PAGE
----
Mooney slavery lesson labeled as 'misguided' and 'troubling' - WFMJ.com News weather sports for Youngstown-Warren Ohio

Mooney slavery lesson labeled as 'misguided' and 'troubling'

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YOUNGSTOWN, Ohio -

An organization representing Cardinal Mooney High School minority graduates is calling a classroom lesson purportedly aimed at recreating the experience of slavery, deeply troubling.

The Cardinal Mooney High School Minority Alumni Council has issued a statement saying that a Black History lesson subjecting any child of any race to the simulation, or actual practice of picking cotton is inappropriate, unacceptable, and has no place in the school.

The letter is in response to news that a Mooney teacher had students in an African-American History class pick seeds out of cotton while music from the slavery era played in the background.

When some students came home with baggies filled with the cotton this past week, some parents took to social media to express their displeasure with the lesson.

Acknowledging that certain content in American history is “sensitive and difficult” to teach, a statement from Cardinal Mooney said the lesson was on the role of slavery in southern agriculture.

Cardinal Mooney also responded to some claims that white students did not take part in the “cotton picking”, claiming that all students participated in each activity in the lesson.

The letter emailed to 21 News from the Cardinal Mooney High School Minority Alumni Council is unsigned, but President and Chair, Cheryl Cooper Perez is listed as the contact person for the organization.

The minority council says it has spoken directly with the parents of students who were present in the class, and has taken great care to identify and explore the real story.

“While we do concede that the coursework was based on—and intended to be compliant with--Ohio Learning Standards, we maintain that the manner in which it was executed was unfortunately inappropriate and unnecessary,” according to the letter.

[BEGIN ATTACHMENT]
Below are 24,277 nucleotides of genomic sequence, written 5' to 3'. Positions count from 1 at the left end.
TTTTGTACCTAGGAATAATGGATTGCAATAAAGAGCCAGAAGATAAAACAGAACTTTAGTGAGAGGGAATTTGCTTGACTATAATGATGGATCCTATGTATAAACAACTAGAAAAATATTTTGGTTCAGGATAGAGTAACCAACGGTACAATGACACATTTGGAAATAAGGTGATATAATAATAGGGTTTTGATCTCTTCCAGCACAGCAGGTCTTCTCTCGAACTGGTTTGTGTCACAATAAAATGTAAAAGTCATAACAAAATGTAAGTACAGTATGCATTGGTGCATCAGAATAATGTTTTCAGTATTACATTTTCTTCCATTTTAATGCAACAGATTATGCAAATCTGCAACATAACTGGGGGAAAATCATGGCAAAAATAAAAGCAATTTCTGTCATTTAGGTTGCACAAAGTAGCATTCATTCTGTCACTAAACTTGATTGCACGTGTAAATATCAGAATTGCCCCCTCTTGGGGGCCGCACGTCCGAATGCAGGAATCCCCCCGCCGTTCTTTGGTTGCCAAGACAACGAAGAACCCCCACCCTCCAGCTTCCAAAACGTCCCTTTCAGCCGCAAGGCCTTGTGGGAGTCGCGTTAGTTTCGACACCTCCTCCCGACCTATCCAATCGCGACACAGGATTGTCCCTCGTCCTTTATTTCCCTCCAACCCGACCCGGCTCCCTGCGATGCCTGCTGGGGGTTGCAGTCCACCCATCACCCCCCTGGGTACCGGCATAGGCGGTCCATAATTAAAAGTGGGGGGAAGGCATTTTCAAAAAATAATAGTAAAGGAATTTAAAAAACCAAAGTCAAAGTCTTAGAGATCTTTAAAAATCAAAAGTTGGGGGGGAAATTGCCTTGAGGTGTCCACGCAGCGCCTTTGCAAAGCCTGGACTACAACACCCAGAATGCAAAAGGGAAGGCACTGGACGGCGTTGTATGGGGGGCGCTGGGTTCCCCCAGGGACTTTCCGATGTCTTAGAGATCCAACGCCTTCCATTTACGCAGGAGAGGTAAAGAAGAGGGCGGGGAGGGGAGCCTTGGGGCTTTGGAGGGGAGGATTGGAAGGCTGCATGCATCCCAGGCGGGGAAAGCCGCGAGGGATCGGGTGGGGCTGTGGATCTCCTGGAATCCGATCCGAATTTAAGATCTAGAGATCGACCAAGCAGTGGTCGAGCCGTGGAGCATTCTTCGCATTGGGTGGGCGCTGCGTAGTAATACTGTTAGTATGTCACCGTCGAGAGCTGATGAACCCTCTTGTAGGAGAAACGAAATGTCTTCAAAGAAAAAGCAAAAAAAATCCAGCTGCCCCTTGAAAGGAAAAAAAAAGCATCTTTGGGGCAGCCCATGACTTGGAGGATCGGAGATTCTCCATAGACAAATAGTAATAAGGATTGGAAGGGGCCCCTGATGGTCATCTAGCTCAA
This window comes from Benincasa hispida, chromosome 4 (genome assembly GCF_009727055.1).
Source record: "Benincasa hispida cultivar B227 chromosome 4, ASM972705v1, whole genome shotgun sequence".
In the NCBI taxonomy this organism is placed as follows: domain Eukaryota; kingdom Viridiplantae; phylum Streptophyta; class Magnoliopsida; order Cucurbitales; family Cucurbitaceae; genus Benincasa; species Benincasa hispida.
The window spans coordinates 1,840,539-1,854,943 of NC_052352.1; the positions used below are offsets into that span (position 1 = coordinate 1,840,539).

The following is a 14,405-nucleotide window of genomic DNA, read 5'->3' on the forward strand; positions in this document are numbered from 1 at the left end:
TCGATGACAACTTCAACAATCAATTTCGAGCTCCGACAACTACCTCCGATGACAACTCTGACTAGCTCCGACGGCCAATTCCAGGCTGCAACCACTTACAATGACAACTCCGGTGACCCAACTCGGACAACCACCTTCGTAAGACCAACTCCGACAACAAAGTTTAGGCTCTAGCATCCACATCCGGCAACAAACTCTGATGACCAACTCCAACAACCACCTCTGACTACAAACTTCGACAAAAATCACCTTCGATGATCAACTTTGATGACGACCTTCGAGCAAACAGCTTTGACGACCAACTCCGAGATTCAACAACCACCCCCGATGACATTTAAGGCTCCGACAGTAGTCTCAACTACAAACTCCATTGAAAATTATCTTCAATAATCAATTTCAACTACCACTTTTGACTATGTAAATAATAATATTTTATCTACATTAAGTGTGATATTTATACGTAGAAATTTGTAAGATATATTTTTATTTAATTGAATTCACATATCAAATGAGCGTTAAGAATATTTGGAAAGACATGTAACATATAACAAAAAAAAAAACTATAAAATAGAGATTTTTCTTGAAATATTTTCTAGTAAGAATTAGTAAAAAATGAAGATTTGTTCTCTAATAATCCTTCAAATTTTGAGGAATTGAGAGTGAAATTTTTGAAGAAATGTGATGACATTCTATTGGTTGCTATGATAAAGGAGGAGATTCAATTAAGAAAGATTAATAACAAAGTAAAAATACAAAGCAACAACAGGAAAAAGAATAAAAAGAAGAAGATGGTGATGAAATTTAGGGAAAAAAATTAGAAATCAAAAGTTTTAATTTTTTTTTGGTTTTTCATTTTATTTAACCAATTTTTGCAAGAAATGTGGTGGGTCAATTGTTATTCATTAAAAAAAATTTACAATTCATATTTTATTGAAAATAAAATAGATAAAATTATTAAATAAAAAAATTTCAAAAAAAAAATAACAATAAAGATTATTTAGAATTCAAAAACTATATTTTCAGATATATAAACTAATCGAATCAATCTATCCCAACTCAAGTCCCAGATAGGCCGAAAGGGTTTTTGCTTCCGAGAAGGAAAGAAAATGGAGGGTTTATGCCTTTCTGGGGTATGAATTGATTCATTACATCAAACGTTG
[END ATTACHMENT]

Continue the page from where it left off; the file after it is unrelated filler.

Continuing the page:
The Minority Alumni Council is calling for the following steps to be taken:

  • Immediate support for diversity and sensitivity training for Cardinal Mooney faculty and staff
  • Scheduling of a town hall meeting for current Mooney students and parents, to ensure all voices will be heard and unique concerns can be openly addressed
  • The Minority Alumni Council will step forward to offer appropriate critical and cultural review of all current and future curriculum pieces presented in the African American studies course at Mooney, and will also work hand-in-hand with CMHS educators to develop and implement any necessary revisions required in order to better reflect the true values that we know CMHS advocates for all students. As an organization, we are working diligently to provide programming, scholarships, and enthusiastic advocacy to support the minority students that currently attend, have attended, and will attend Cardinal Mooney High School in years to come.
  • The MAC will embrace opportunities to collaborate with other organizations that share our passion for promoting excellence in all areas of service and education provided to CMHS students, including but not limited to Parent-Teacher Organizations, the local chapter of the NAACP, and the Diocese at large.

The local NAACP said it is investigating the matter.

The letter did not address the issue of the abrupt decision by Farrell High School officials to cancel Saturday's basketball games with Mooney.

Officials from both schools had no comment when asked if the decision not to play the game was related to the controversy over the Mooney history class lesson.

The letter from the Cardinal Mooney High School Minority Alumni Council may be read here:

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